The Tesla Model 3 may very well be the most highly anticipated vehicle the car industry has seen in years. Set to be unveiled on March 31 with mass production and deliveries slated to begin in late 2017, the Model 3 represents the culmination of Elon Musk’s big bet on electric vehicles leaping into the mainstream. And with a pricetag of $35,000 before incentives, the car will certainly be affordable enough to have a significant impact on the auto industry at large.
Over the past year or so, Tesla executives have slowly but surely divulged more information about the Model 3 while obviously keeping the car’s most intriguing features wrapped up under lock and key. But with the Model 3 unveiling now about one month away, Tesla seems a bit more open about providing us with even more teasers regarding what we can expect to see once Tesla allows us to feast our eyes on the car they hope will revolutionize transportation and kick the EV revolution into high gear.
In a report originally published on FuelFix, Tesla co-founder and CTO JB Straubel last week delivered a talk at IHS Energy CERAWeek in Houston, Texas. There, the self-proclaimed battery nerd and Stanford grad gave us some new information to digest regarding Tesla’s upcoming Model 3.
With respect to the Model 3’s size, we’ve seen a number of reports indicating that the Model 3 will be about 20% smaller than the Model S. Adding some more detail, Straubel said that the Model 3 will similar in size to an Audi A4. The Audi A4, a photo of which can be seen below, has a length of about 15 feet, is about 4.6 feet high, and about 6.6 feet wide including the side view mirrors. By way of contrast, the Tesla Model S is about 16.3 feet long and 4.7 feet high.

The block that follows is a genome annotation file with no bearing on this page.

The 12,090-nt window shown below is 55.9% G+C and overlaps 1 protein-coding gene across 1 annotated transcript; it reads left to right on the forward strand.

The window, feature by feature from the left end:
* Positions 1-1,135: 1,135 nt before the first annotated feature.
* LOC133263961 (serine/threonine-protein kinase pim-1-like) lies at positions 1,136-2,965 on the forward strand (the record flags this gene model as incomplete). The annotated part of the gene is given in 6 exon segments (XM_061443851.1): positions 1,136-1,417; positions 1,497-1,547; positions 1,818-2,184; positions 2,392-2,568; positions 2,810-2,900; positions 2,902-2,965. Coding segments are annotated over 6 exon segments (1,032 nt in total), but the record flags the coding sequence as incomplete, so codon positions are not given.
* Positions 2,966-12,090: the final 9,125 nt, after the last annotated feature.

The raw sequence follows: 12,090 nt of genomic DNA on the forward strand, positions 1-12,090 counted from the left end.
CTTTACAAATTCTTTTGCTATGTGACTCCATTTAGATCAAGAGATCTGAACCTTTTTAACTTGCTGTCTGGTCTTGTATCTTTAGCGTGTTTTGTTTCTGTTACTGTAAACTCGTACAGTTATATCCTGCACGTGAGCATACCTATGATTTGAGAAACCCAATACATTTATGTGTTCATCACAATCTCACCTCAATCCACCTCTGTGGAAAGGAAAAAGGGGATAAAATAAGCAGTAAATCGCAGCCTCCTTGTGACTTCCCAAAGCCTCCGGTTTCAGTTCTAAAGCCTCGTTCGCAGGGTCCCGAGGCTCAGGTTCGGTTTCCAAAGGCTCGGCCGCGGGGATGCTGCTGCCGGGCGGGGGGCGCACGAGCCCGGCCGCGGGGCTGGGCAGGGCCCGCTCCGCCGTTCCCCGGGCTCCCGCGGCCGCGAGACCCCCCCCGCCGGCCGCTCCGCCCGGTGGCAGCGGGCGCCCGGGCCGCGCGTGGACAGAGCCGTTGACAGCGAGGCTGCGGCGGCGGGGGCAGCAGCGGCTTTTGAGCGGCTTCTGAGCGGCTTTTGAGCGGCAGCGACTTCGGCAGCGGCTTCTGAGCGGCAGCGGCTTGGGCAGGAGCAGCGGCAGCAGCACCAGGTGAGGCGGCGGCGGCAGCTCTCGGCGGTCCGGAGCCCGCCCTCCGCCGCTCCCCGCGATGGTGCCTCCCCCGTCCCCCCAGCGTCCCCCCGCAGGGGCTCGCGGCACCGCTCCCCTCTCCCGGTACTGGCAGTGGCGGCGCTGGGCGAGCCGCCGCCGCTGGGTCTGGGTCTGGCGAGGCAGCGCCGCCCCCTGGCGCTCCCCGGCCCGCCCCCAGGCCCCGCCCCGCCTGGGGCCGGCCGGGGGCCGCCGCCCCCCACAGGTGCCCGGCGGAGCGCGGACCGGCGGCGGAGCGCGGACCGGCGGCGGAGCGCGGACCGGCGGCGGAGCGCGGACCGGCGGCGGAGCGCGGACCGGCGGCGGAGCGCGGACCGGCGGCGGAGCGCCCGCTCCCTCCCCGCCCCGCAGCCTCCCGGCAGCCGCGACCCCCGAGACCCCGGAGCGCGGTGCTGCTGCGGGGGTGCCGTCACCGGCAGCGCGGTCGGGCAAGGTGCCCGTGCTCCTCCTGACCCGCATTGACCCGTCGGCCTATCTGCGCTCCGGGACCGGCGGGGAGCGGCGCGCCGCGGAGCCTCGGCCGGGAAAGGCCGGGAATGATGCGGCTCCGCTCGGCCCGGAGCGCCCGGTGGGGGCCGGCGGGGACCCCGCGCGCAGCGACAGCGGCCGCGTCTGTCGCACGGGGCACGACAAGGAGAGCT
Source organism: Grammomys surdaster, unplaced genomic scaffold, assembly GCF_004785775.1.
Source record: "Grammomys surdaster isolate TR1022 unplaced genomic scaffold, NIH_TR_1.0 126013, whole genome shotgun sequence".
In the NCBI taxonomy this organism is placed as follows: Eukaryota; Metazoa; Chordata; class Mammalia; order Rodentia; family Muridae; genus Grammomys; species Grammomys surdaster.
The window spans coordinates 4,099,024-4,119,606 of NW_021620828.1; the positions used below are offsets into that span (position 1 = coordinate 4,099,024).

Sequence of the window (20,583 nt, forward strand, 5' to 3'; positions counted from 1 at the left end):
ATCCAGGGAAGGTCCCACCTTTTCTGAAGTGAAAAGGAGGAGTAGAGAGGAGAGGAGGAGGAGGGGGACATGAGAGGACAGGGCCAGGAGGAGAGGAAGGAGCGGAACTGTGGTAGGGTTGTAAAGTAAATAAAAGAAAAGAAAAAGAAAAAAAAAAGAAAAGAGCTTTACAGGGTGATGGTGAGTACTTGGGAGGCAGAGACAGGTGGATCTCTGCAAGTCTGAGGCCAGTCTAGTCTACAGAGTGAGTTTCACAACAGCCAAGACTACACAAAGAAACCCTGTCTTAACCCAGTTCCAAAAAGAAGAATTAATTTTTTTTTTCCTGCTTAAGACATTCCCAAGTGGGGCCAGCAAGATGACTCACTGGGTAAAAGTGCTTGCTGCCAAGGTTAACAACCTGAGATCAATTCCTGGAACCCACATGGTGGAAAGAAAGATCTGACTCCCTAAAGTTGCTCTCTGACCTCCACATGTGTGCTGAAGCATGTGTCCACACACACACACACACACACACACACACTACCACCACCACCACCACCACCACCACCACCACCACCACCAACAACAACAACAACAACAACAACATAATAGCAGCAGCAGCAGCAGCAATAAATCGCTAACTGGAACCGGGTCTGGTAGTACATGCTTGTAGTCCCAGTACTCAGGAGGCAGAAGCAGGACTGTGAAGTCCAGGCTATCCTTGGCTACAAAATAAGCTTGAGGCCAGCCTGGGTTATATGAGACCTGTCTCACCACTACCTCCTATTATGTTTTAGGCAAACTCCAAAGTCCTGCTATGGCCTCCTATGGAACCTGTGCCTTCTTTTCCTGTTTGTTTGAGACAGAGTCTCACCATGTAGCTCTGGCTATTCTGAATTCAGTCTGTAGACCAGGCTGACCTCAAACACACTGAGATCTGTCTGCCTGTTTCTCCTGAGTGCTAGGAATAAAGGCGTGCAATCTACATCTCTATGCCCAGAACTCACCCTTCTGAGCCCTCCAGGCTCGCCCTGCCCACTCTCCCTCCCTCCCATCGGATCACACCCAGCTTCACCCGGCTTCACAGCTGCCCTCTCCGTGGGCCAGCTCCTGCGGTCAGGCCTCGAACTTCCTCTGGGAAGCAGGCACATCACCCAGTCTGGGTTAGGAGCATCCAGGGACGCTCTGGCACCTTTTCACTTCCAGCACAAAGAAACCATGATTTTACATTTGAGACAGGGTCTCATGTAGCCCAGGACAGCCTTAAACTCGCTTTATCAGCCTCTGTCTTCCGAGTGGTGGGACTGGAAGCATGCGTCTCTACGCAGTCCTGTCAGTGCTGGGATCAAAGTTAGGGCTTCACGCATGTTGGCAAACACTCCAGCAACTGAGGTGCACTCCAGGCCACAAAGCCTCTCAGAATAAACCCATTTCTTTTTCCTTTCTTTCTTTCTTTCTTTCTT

Feature wise, Straubel understandably kept Tesla’s cards close to his vest, though he did mention that the Model 3 “will surprise people with the level of features it includes” while adding that the Model 3 will feature next-gen Tesla technology.
While Straubel didn’t go into detail as to what type of features he was referring to, he intimated that the car’s more compelling and surprising features may not have anything to do with raw performance or range.
“We don’t really need more performance, we don’t really need much more range,” Straubel explained, “we need to focus on cost.”
Nonetheless, Straubel made a point of noting innovation remains at the core of everything Tesla does.
On another point, Straubel dismissed the notion that hydrogen fuel cell technology might pose any type of strategic threat to Tesla, a point which has historically been championed by Tesla CEO Elon Musk.
“Hydrogen is always labeled the fuel of the future,” Musk sarcastically said a few years back, “and [it] always will be.” More recently, Musk said that hydrogen fuel cell technology is more of a marketing gimmick than a legit long-term EV solution.